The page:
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New in Ethnic Care (page 9 of 9)
Apr 11, 2006 | 08:19 AM CDT
By: G. Yosipovitch* and C.T.S. Theng
There are differences between Asian skin and the skin of other races. There also differences in the skin characteristics of Asian subpopulations. These differences are important for development of new products and therapies.
Mar 24, 2006 | 01:51 PM CST
Jafra Cosmetics launches a campaign and products designed to appeal to US Hispanic women.
Mar 09, 2006 | 01:32 PM CST
A new line of natural mineral makeup extends the darker color palette to meets the needs of the under-served ethnic market.
Feb 02, 2006 | 10:08 AM CST
By: Laurie DiBerardino
The ability to break down barriers may be the single most defining trait in the make up of an innovator. In an era that suppressed women--particularly black women--and women-owned businesses were an anomaly, icon Madam C.J. Walker jump-started the ethnic hair industry and forged a beauty empire that lasted through the mid-1980s.
Dec 23, 2005 | 05:47 PM CST
By: Colleen Rocafort, Emily Bazemore and Ellen Wer…
This article discusses the Asian hair care market, properties of Asian hair, its unique physiology, and prototype conditioning formulations to protect and care for this hair type.
Dec 23, 2005 | 03:23 PM CST
By: Johann W. Wiechers, PhD, Uniqema
Skin toning is defined and various mechanisms of action are discussed, including examples of molecules working via this mechanism. Specific attention is given to a possible new mechanism of action, namely that of reversed tanning.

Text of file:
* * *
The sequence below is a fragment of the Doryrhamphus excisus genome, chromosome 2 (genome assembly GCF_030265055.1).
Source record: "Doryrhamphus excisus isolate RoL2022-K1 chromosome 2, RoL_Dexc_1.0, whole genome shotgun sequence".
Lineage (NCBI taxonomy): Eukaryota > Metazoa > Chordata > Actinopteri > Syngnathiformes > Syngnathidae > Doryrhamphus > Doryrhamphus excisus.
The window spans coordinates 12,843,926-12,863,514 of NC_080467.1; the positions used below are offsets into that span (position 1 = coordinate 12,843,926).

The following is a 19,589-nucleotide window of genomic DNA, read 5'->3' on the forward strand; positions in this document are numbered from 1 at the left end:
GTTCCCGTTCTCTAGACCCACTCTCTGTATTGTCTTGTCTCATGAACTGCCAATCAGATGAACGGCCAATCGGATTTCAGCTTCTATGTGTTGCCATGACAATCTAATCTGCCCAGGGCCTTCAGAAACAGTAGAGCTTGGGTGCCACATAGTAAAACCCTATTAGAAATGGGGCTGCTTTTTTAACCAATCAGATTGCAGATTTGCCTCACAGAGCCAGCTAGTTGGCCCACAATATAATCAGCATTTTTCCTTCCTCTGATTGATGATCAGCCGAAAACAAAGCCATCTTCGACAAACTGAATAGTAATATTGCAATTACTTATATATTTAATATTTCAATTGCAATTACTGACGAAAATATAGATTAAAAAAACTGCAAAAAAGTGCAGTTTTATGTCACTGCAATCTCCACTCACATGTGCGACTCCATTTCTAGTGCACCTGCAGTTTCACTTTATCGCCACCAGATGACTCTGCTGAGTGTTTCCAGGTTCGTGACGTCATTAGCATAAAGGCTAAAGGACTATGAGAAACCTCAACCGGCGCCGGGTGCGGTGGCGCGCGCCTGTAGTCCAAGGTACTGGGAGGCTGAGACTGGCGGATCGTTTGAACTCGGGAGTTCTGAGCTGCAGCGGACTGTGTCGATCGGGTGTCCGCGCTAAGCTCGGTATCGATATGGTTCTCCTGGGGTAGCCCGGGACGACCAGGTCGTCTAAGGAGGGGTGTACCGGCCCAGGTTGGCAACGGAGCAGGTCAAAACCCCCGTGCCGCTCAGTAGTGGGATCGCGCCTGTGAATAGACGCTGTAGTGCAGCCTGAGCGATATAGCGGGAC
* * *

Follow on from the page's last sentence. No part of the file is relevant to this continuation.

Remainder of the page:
Dec 13, 2005 | 11:26 PM CST
By: Valerie D. Callender and Cherie M. Young, Howa…
This article surveys the racial differences of hair, and then focuses on African-Americans, their hair grooming practices and how these practices relate to the common hair and scalp disorders unique to this population.
Dec 01, 2005 | 03:33 PM CST
By: Laurie DiBerardino
In the saturated market of personal care, setting sights for the rich ethnic market seems a no-brainer. According to the United States Census Bureau projections, the non-Caucasian population is predicted to almost double from the current 26% to 47% (of the total U.S. population) by 2050. Black consumers globally spend an estimated $US 2.7 billion on ethnic hair care products and count for 30% of all hair care purchases. But is the industry really addressing the needs and fulfilling the wants of the ethnic consumer? By Laurie DiBerardino
May 06, 2003 | 02:00 AM CDT
By: Naissan O. Wesley and Howard I. Maibach, MD
With racial (ethnic) differences in skin properties, can skin care be universal?